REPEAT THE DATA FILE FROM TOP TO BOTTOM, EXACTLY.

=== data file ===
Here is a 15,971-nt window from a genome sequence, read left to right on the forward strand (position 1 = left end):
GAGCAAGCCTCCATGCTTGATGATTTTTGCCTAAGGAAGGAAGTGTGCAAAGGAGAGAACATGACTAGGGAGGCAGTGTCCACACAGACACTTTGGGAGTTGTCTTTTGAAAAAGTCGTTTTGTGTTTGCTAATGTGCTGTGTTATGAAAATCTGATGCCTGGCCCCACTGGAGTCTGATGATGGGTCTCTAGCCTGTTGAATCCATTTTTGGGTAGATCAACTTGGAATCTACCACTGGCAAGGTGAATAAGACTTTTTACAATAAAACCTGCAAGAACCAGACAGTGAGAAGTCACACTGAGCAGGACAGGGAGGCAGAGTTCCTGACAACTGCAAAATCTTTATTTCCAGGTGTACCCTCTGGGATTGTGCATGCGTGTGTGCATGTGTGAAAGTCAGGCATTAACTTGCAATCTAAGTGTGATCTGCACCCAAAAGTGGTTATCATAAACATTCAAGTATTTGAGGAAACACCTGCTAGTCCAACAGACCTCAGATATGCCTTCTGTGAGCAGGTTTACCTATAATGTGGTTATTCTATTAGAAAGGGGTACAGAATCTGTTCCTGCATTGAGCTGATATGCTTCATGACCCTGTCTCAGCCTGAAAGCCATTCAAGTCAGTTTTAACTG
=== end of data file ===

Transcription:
Here is a 15,971-nt window from a genome sequence, read left to right on the forward strand (position 1 = left end):
GAGCAAGCCTCCATGCTTGATGATTTTTGCCTAAGGAAGGAAGTGTGCAAAGGAGAGAACATGACTAGGGAGGCAGTGTCCACACAGACACTTTGGGAGTTGTCTTTTGAAAAAGTCGTTTTGTGTTTGCTAATGTGCTGTGTTATGAAAATCTGATGCCTGGCCCCACTGGAGTCTGATGATGGGTCTCTAGCCTGTTGAATCCATTTTTGGGTAGATCAACTTGGAATCTACCACTGGCAAGGTGAATAAGACTTTTTACAATAAAACCTGCAAGAACCAGACAGTGAGAAGTCACACTGAGCAGGACAGGGAGGCAGAGTTCCTGACAACTGCAAAATCTTTATTTCCAGGTGTACCCTCTGGGATTGTGCATGCGTGTGTGCATGTGTGAAAGTCAGGCATTAACTTGCAATCTAAGTGTGATCTGCACCCAAAAGTGGTTATCATAAACATTCAAGTATTTGAGGAAACACCTGCTAGTCCAACAGACCTCAGATATGCCTTCTGTGAGCAGGTTTACCTATAATGTGGTTATTCTATTAGAAAGGGGTACAGAATCTGTTCCTGCATTGAGCTGATATGCTTCATGACCCTGTCTCAGCCTGAAAGCCATTCAAGTCAGTTTTAACTG